Projecting a digital version of the image onto a screen means that everyone can see it and you can benefit from things like being able to zoom in and highlight particular parts. However, many people also like printed copies to see detail and colour better, and it means that they can annotate them.
6. Work as a single group
Aim to have 10 – 15 people, then you can all look at images together. This is beneficial as it means that you pool the knowledge of everyone there – if people work in smaller groups or pairs around particular images, you have a smaller knowledge base. It also generates more opportunities for questions, conversations and debate.
7. Have 2 facilitators (specialist and non-specialist) to ask questions and prompt the group
Having someone to guide the session is essential. One person who does not share the specialism of the participants can be useful as they might ask questions that participants assume are known (eg. what is that medical instrument, what does that badge on the nurses uniform mean?). But it is also helpful to have someone who is knowledgeable about the topic so can guide more subject specific conversations.
We had someone from Historypin and the archivist from RCN helping facilitate.
8. Go through each artwork
Project a single artwork onto the screen. For each one, start off with some of the questions that the curatorial team have identified (eg. identifying unknown elements, checking if the curatorial caption is correct) or things that a non-specialist is curious about. People will also start to volunteer information and a conversation will develop around it. Go through each artwork in turn. Have more artworks than you need, and when you take a break you can invite the participants to look through them and see which ones they would like to explore. This is useful as people can match their skills and interest to the collection.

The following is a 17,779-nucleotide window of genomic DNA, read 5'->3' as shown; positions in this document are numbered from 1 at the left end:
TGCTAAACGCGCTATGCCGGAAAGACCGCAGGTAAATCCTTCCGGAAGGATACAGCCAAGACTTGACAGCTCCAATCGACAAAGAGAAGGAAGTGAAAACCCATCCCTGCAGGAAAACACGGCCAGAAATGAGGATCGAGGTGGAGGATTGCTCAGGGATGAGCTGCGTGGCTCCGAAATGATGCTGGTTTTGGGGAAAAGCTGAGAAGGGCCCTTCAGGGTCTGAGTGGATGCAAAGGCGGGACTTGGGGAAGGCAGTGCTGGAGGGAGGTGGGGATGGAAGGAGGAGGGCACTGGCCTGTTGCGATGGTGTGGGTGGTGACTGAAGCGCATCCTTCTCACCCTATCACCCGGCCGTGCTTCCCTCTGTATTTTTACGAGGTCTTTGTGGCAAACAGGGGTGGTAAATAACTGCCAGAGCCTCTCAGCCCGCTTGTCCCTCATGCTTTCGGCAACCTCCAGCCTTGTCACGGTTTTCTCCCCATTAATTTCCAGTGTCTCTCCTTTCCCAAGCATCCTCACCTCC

Someone who had worked as a military nurse was able to add lots of information to a painting showing a military train moving injured soldiers
9. Have a single person recording what’s said
It is useful if this person can type notes into a document alongside the images during the session. This person should understand the kind of information the project wants to capture (eg. factual data rather than anecdotal stories) so that they can record the most relevant parts of the conversation for the project. They should be part of the facilitation team, and able to interject into the conversation to ask participants to clarify what they mean, spell things, give reasons for their suggestions etc.
10. Wrap up and follow up
Re-cap on the purpose of the project and the next steps – where the information will go, if you re running more events, how people can carry on participating (eg. with a tool, on Facebook, send an email).
1. Identify a genuine need in your collection and a group that you think has the knowledge to help. We observed that when there was a close match between the subject matter and a group who had a similar level of knowledge and experience, there was greater depth of engagement, contributions were more useful and participants’ enjoyment was higher.
2. Target specific groups or individuals with a shared interest. We found that targeted invitations was more effective at securing high attendance and effective participation than broad invitations to large general interest. Building a relationship with a well connected person in that group was also useful, as they were able to harness their social ties to invite people which was more effective than impersonal invitations from an institution.
3. Build your event around the group that you want to work with. If you want to engage the local history society whose members know about boat building, run your event in their space after their afternoon meeting, not in the museum on the weekend.
4. Use a combination of good quality print outs and high resolution images wherever possible. Both help participants to engage with each other, the images and find details that prompt discussion and research routes.
5. Encourage people to bring their own digital devices to help people to research simultaneously and reduce how much equipment you have to provide.